The Last Resort by Norma Watkins
Taking the Mississippi Cure (Willie Morris Books in Memoir and Biography)

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Raised under the racial segregation that kept her family's southern country hotel afloat, Norma Watkins grows up listening at doors, trying to penetrate the secrets and silences of the black help and of her parents' marriage. Groomed to be an ornament to white patriarchy, she sees herself failing at the ideal of becoming a southern lady.

The Last Resort, her compelling memoir, begins in childhood at Allison's Wells, a popular Mississippi spa for proper white people, run by her aunt. Life at the rambling hotel seems like paradise. Yet young Norma wonders at a caste system that has colored people cooking every meal while forbidding their sitting with whites to eat.

Once integration is court-mandated, her beloved father becomes a stalwart captain in defense of Jim Crow as a counselor to fiery, segregationist Governor Ross Barnett. His daughter flounders, looking for escape. A fine house, wonderful children, and a successful husband do not compensate for the shock of Mississippi's brutal response to change, daily made manifest by the men in her home. A sexually bleak marriage only emphasizes a growing emotional emptiness. When a civil rights lawyer offers love and escape, does a good southern lady dare leave her home state and closed society behind? With humor and heartbreak, The Last Resort conveys at once the idyllic charm and the impossible compromises of a lost way of life.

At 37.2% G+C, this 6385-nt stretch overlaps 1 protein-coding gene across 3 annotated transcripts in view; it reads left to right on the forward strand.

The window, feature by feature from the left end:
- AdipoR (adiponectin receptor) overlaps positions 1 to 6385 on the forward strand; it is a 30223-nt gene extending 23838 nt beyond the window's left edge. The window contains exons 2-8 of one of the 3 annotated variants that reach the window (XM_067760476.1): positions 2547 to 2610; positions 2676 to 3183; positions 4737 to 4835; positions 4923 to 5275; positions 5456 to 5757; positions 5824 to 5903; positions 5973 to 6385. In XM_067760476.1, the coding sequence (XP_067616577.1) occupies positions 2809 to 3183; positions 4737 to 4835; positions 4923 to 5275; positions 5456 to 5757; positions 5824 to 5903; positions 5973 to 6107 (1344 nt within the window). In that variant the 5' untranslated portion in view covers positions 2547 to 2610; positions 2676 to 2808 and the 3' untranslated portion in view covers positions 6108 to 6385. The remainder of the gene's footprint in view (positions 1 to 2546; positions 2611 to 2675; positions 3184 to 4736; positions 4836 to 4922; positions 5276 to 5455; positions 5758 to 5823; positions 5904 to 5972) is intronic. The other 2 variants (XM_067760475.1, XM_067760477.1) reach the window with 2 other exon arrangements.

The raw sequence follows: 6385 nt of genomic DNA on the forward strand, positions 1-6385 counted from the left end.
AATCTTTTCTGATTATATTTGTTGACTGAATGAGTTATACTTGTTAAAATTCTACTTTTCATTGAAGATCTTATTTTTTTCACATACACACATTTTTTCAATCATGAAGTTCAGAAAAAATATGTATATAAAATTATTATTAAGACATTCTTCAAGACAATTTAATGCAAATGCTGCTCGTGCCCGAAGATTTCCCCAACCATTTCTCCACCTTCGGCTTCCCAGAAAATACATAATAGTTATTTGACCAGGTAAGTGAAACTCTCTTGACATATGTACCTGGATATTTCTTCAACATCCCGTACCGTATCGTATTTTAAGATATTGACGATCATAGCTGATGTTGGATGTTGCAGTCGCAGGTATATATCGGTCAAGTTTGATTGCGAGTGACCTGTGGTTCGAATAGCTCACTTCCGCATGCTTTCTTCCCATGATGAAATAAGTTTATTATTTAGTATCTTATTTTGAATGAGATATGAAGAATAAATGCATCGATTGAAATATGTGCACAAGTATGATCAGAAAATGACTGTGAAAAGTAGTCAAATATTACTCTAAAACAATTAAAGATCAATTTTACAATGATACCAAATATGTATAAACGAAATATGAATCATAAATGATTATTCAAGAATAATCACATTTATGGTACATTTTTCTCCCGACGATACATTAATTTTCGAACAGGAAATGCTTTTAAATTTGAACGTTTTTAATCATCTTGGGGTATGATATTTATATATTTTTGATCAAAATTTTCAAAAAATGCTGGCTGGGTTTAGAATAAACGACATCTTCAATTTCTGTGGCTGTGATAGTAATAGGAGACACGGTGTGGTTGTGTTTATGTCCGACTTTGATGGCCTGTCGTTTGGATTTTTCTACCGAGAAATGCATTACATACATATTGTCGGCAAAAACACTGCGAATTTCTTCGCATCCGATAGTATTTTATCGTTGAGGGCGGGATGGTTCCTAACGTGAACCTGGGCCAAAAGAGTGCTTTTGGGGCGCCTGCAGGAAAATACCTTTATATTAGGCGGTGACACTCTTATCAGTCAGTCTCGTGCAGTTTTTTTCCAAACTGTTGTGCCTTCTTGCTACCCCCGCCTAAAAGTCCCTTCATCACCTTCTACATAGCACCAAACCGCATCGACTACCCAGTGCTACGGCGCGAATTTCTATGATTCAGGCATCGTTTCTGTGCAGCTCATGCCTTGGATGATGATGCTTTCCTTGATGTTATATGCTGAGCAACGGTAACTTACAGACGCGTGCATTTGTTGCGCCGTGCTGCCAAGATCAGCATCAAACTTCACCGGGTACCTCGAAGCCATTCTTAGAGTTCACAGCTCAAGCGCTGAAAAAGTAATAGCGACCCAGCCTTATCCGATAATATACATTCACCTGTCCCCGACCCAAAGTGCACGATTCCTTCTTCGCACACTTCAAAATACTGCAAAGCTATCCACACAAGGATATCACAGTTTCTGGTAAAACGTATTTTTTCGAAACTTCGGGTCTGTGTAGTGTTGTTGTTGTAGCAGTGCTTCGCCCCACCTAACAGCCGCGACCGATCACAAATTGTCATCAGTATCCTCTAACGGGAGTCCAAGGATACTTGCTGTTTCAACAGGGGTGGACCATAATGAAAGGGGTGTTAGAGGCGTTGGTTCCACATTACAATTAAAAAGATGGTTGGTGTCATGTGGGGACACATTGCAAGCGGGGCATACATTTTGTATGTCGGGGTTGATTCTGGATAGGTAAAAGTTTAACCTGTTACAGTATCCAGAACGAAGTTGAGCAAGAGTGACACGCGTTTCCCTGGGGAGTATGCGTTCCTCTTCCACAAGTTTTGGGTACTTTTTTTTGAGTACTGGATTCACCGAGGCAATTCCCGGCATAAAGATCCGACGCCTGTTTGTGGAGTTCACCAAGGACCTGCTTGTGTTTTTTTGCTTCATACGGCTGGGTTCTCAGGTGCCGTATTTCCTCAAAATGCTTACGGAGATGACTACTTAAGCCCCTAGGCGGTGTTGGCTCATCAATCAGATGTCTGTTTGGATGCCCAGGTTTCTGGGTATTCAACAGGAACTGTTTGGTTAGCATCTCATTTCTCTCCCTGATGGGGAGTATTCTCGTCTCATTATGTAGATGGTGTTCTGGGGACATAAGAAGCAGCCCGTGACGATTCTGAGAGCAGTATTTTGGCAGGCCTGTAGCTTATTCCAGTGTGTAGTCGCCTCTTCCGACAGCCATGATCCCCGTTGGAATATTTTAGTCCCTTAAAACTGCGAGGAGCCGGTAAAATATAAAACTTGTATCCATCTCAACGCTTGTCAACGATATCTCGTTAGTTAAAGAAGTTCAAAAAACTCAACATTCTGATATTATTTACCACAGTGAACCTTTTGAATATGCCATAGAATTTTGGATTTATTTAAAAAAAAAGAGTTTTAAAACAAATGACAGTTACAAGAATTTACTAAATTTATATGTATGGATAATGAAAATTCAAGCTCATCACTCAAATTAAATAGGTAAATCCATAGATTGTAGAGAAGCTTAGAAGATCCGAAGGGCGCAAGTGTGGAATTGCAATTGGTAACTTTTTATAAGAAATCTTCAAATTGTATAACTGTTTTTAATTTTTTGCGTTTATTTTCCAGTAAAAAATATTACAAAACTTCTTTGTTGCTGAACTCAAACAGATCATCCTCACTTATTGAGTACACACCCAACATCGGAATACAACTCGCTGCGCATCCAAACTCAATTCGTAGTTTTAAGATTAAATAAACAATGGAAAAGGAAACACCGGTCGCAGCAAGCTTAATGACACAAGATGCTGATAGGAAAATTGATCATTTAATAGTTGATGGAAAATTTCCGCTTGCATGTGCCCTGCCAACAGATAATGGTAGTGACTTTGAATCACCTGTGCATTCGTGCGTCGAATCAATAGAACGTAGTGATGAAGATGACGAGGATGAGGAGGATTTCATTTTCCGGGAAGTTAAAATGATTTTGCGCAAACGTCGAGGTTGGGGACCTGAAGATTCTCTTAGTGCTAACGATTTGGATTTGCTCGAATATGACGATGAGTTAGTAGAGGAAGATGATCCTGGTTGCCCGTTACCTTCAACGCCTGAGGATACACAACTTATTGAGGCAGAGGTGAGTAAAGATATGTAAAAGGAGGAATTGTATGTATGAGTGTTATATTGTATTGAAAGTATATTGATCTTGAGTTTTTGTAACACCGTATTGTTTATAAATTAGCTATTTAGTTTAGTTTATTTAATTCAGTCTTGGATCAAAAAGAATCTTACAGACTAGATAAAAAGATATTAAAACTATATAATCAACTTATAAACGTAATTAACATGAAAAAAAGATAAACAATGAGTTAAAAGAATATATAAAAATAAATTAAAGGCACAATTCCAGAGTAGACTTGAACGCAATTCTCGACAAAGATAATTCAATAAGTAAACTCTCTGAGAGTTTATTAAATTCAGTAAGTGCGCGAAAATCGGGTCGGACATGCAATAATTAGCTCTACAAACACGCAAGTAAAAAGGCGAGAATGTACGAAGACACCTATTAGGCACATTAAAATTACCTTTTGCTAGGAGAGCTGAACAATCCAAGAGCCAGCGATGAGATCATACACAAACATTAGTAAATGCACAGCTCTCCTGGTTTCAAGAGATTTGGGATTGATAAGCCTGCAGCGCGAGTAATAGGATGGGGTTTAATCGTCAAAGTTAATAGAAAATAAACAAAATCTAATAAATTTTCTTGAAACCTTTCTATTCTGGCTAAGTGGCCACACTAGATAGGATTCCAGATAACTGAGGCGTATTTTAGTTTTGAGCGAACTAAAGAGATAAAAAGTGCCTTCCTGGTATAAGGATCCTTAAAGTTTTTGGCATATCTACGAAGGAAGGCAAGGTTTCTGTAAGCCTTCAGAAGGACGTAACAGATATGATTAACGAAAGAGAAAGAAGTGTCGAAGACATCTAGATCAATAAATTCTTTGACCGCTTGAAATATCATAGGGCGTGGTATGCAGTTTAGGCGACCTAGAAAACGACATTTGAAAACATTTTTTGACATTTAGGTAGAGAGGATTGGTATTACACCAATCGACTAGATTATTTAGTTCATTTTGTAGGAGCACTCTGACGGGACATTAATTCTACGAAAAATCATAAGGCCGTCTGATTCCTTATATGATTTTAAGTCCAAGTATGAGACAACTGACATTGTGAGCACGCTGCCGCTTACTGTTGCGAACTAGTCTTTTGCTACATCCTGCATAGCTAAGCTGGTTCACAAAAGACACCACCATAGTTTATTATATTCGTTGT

About Norma Watkins

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Norma Watkins is professor emerita at Miami Dade College, where she taught, directed the Environmental Ethics Institute, and held an endowed chair. She teaches creative writing at the College of the Redwoods and is an essayist for the St. Petersburg Times, Photograph by Les Cizek
Published May 9, 2011 by University Press of Mississippi. 309 pages
Genres: Biographies & Memoirs, History. Non-fiction

Unrated Critic Reviews for The Last Resort

Tampa Bay Times

At the country resort run by her aunt, "the summer I turned twelve, Parthenia, Ellis, and Ora Dee (some of the black servants who staffed the resort) started calling me Miss Norma.

Aug 20 2011 | Read Full Review of The Last Resort: Taking the M...

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